By Rick McCrabb
It was Oct. 29, 2012, and the Monroe Police Department received a missing persons report from the family of Barbara Howe. The family reported that Howe, an 87-year-old Mount Pleasant Retirement Home resident, hadn’t been seen for one day.
That was the beginning of a murder investigation that Butler County Prosecutor Michael Gmoser said the “shear brutality and diabolical nature of this case really is unparalleled in the history of this county. I’ve never seen anything as horrific as this, in the planning and the diabolical nature. It really is an unusual case.”
Howe’s body was found stuffed in the trunk of her red Cadillac that was abandoned in the parking lot of a Middletown apartment complex on Nov. 1, 2012, just days after it was reported missing.
For more than two years, Monroe Detective Gregg Myers dedicated his life to finding Howe’s killer and bringing that person to justice. Myers was so afraid he may miss one clue, one phone call, one piece of evidence, that he cashed in three-fourths of his vacation days the last two years. He gained weight, lost sleep.
He spent more than 50 percent of the last 26 months thinking of nobody but Barbara Howe.
He was 48 then, 50 today, but feels much older.
“It didn’t matter if I was here, if I was in the parking lot, in the middle of the night or during the 30 minutes in the shower,” he said during a one-hour interview in his office. “I ate, slept and breathed this case. I couldn’t make it stop. I couldn’t make myself go away. There was no switch. I wanted to have this case solved the first night. You take it personally when you don’t.”
The price he paid was worth the investment, he said.
“I know I have aged,” he said. “I know there is a difference. Never in my life have I felt a change like this. You like to think you’re still 24 or 25 but your body tells you otherwise. My body really tells me this the last two years. It has taken its toll. But would I do it again? Absolutely.”
His office, what he called “off limits” until recently, is stuffed with Barbara Howe files — electronic and paper. There are binders, folders, cardboard boxes, all filled with evidence collected during the past two years. Because of the shear volume of data, he said it would take 90 minutes to load all the information onto a thumb drive.
And in the corner of his office hangs a poster thumb tacked to the wall. It’s one of the $10,000 reward posters that features a color photo of Barbara Howe and her red Cadillac.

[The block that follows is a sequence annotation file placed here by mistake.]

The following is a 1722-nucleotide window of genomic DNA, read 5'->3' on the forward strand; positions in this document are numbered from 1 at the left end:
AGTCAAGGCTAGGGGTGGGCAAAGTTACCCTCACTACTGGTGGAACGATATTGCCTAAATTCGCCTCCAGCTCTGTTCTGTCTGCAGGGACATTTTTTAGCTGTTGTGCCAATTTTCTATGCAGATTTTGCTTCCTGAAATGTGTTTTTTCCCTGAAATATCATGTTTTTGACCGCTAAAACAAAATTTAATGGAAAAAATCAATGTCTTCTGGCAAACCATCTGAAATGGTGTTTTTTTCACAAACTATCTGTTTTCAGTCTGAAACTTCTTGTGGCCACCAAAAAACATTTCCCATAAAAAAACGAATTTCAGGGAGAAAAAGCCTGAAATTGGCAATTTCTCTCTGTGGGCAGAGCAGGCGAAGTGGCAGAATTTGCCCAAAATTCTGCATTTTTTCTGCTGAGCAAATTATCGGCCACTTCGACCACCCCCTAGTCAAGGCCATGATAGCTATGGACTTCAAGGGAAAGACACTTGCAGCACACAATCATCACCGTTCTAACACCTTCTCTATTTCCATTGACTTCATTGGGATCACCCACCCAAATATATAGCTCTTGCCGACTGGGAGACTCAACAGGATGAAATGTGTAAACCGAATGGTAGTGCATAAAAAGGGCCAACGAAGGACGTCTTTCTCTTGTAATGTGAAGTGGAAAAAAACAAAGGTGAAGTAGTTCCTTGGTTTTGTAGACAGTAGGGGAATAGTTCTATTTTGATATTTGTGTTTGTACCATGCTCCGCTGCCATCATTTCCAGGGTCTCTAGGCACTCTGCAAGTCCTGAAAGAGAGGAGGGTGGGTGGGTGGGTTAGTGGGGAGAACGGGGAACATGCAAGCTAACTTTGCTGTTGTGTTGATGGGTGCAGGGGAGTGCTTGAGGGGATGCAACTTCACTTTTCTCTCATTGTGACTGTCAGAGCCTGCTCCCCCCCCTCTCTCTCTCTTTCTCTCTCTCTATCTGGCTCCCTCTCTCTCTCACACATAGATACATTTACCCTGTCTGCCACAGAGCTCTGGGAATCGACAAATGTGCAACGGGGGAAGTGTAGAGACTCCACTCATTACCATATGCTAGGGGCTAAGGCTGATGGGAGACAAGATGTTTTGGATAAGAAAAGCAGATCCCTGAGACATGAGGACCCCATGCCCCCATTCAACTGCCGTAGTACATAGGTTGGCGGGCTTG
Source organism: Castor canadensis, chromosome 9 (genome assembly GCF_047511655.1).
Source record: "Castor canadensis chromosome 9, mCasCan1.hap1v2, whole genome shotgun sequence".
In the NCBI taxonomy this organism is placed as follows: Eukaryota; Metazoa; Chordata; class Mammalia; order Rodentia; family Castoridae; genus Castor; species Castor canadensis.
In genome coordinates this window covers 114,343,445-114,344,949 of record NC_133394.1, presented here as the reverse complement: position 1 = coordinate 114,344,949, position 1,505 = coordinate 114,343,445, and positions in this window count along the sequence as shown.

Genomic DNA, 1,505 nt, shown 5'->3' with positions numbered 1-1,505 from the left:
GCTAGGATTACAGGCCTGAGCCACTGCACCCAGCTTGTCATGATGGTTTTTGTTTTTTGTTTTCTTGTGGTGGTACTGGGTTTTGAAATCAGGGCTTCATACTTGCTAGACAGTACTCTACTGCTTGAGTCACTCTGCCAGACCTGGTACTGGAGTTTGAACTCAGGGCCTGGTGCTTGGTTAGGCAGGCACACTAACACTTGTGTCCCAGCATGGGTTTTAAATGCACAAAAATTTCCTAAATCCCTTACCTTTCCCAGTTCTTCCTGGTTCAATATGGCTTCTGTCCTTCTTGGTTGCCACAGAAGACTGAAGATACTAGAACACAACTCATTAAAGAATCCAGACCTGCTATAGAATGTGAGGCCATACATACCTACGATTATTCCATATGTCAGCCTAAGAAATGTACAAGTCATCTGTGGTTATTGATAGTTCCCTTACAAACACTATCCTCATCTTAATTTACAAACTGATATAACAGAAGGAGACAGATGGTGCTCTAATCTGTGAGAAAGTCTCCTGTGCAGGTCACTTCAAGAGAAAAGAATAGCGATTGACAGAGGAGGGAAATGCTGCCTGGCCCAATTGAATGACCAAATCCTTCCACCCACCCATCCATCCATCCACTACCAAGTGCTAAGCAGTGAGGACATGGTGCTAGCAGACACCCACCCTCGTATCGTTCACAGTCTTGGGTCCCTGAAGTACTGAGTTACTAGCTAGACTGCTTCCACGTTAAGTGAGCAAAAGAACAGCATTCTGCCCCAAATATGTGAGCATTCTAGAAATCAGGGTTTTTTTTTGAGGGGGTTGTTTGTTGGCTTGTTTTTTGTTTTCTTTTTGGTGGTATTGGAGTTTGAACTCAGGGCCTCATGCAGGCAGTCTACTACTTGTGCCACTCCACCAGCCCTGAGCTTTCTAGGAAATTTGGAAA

You get the feeling Myers never will forget Howe. But really, how could he?
Howe’s accused killer, Daniel French, 56, of Berea, Ky., began working at Mount Pleasant on Sept. 13, 2003 and worked there until he resigned his position on Dec. 14, 2011, according to a statement from the retirement community.
When police arrived at French’s home just outside of Berea to arrest him, they found him asleep in his bedroom with a gun and a suicide note close by, according to his sister Wanda Allen.
Throughout the investigation, Myers played his reaction over and over in his head. Then when the news finally came, he felt nothing.
“It wasn’t like I rolled down the windows and pumped my fists in the air,” he said. “But there was tremendous relief, tremendous satisfaction. Lots of emotions. One would surface, then another would surface for a moment. You have to remember there never is a winner in these situations. Nobody wins. But as police officers we must take satisfaction in completing our tasks. Otherwise, we aren’t going to last long. We have to celebrate our victories in battle.”
Sometimes those battles leave emotional scars.
After French was indicted, the Monroe Police Department and the Howe family held a press conference at the station. Before Myers addressed the media, he received a hug from Donna Wesselman, one of Howe’s three daughters. She has praised Myers for his police work, and for keeping her “sane” throughout the investigation.
Myers said it was important to solve Howe’s murder quickly. He realized some of her friends at Mount Pleasant died during the investigation. They died never knowing the truth. That bothered him.
“I know the way this case has affected me from the first day, especially when we found her, that if this wasn’t solved, I would work on it until the day I died,” he said. “Even if I wasn’t here, I’d work on it in my mind.”
And then there was Harry Wilks, of Hamilton, and the man responsible for the Hamilton High School Class of 1943 offering a $10,000 reward in Howe’s murder. Wilks died on Nov. 1, 2014.
As Myers talked about the disappointment of not catching the killer before Wilks’ passing, tears filled his eyes. He got out of his chair, reached for a tissue and wiped away the tears.
“That’s one of the things that hit me that day,” he said. “I don’t know some of the things that are stuck inside me.”
He has been told by Howe’s family that catching the alleged killer is the best Christmas gift. He was asked what Barbara Howe is thinking about now that her alleged killer is behind bars.
“She was very active and nothing slowed her down,” Myers said. “She would have been the one who jumped the highest, pumped her fist the hardest. ‘Yes, you did it!’ She was a cheerleader for the community and righteous and what was good. If this would have happened to somebody else over there, Barbara Howe would have been the first person to come over here and tell me, ‘Good job.’”